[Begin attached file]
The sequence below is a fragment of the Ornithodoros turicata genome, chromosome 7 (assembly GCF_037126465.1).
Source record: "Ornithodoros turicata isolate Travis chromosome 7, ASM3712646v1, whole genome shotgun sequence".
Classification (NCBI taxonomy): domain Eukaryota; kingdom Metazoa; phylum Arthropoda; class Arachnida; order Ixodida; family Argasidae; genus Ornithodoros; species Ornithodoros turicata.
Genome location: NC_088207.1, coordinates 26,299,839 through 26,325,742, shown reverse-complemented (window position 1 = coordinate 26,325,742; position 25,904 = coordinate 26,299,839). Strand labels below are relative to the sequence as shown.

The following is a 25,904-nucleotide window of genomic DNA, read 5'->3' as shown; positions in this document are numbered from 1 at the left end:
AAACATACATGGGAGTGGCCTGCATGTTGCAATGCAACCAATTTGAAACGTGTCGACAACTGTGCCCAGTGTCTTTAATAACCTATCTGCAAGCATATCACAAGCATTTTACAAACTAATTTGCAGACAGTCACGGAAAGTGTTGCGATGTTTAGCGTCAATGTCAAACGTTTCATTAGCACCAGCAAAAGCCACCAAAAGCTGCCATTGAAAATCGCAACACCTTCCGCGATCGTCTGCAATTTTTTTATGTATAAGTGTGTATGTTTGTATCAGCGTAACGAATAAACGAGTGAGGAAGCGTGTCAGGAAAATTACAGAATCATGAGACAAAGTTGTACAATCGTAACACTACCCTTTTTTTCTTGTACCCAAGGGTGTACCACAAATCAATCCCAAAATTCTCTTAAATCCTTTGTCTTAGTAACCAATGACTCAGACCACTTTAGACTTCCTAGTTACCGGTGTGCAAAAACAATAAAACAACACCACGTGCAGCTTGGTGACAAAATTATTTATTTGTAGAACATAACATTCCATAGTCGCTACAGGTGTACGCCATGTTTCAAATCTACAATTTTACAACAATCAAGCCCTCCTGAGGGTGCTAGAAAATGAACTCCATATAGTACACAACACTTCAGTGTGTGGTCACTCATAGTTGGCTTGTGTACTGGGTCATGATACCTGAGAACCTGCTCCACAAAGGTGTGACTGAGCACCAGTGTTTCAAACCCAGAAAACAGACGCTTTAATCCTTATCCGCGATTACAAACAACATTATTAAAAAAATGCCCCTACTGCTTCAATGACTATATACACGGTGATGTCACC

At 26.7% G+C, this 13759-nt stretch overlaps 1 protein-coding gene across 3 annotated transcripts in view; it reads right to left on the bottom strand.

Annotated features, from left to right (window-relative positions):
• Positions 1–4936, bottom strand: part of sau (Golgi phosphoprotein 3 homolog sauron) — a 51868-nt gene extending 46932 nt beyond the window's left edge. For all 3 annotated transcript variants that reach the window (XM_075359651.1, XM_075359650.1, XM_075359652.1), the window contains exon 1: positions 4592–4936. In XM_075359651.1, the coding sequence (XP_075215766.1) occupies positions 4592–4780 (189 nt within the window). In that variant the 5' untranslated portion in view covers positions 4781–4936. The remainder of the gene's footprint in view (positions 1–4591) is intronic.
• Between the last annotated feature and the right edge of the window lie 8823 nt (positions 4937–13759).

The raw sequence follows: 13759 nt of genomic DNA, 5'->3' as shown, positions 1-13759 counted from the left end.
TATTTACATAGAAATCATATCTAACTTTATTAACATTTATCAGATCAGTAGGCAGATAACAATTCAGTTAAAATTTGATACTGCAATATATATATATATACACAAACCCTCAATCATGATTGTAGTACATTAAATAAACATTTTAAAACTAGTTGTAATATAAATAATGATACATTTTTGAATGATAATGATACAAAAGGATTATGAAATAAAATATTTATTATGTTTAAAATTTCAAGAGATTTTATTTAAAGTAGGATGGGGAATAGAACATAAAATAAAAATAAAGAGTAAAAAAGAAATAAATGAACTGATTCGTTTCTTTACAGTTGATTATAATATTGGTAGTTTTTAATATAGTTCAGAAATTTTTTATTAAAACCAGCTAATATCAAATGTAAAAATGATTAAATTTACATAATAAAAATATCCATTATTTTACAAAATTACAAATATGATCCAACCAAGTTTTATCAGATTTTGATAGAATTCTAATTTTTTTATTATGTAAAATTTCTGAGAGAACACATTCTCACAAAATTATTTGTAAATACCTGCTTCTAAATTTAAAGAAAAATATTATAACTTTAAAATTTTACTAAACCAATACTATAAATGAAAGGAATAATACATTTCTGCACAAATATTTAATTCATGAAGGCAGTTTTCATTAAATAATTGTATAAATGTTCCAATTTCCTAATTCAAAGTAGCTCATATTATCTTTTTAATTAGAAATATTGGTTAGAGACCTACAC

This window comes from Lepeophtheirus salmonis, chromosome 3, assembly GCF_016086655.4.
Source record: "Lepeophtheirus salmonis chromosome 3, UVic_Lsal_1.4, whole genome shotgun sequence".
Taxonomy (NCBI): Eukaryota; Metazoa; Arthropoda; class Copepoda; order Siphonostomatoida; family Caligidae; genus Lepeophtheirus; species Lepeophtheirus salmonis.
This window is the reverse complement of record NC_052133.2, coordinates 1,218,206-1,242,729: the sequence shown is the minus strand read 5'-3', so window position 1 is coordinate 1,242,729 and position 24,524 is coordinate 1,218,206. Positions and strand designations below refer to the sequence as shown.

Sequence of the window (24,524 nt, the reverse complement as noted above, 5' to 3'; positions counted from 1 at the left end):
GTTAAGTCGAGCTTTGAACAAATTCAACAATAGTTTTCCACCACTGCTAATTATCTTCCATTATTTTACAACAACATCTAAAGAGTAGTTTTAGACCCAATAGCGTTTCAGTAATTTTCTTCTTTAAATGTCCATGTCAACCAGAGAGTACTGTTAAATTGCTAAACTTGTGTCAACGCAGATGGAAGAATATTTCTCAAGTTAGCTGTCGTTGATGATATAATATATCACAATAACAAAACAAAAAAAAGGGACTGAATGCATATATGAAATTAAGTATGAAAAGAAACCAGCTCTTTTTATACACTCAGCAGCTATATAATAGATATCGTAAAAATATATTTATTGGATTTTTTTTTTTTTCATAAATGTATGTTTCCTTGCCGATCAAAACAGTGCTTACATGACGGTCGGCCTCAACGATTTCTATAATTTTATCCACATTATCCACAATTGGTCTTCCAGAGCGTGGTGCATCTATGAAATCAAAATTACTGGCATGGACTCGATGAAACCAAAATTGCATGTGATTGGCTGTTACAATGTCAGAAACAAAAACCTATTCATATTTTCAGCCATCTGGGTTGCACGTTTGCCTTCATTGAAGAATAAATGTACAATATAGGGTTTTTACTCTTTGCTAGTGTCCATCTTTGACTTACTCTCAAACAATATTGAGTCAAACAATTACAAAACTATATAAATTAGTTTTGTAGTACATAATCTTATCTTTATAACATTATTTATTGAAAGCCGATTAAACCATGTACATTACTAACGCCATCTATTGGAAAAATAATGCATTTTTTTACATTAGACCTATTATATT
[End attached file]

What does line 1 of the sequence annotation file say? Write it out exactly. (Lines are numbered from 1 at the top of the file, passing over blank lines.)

The sequence below is a fragment of the Ornithodoros turicata genome, chromosome 7 (assembly GCF_037126465.1).